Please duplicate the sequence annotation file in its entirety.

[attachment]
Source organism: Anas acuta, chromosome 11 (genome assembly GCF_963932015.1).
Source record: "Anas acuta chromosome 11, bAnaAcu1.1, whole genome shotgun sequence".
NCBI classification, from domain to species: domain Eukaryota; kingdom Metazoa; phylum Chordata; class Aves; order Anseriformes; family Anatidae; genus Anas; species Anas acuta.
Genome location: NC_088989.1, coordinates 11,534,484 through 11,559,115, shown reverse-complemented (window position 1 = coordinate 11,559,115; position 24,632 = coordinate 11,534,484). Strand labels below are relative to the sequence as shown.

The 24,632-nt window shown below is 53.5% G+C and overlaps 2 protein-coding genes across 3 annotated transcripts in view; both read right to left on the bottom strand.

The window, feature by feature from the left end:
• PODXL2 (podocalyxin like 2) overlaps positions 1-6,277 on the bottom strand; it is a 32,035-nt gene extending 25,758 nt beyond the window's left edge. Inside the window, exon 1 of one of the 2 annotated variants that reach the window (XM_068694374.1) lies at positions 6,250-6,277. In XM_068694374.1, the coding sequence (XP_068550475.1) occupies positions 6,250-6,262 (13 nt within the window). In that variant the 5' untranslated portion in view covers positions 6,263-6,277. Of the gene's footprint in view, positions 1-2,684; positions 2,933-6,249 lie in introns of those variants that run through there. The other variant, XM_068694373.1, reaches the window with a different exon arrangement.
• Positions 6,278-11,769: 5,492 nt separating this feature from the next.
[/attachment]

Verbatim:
Source organism: Anas acuta, chromosome 11 (genome assembly GCF_963932015.1).
Source record: "Anas acuta chromosome 11, bAnaAcu1.1, whole genome shotgun sequence".
NCBI classification, from domain to species: domain Eukaryota; kingdom Metazoa; phylum Chordata; class Aves; order Anseriformes; family Anatidae; genus Anas; species Anas acuta.
Genome location: NC_088989.1, coordinates 11,534,484 through 11,559,115, shown reverse-complemented (window position 1 = coordinate 11,559,115; position 24,632 = coordinate 11,534,484). Strand labels below are relative to the sequence as shown.

The 24,632-nt window shown below is 53.5% G+C and overlaps 2 protein-coding genes across 3 annotated transcripts in view; both read right to left on the bottom strand.

The window, feature by feature from the left end:
• PODXL2 (podocalyxin like 2) overlaps positions 1-6,277 on the bottom strand; it is a 32,035-nt gene extending 25,758 nt beyond the window's left edge. Inside the window, exon 1 of one of the 2 annotated variants that reach the window (XM_068694374.1) lies at positions 6,250-6,277. In XM_068694374.1, the coding sequence (XP_068550475.1) occupies positions 6,250-6,262 (13 nt within the window). In that variant the 5' untranslated portion in view covers positions 6,263-6,277. Of the gene's footprint in view, positions 1-2,684; positions 2,933-6,249 lie in introns of those variants that run through there. The other variant, XM_068694373.1, reaches the window with a different exon arrangement.
• Positions 6,278-11,769: 5,492 nt separating this feature from the next.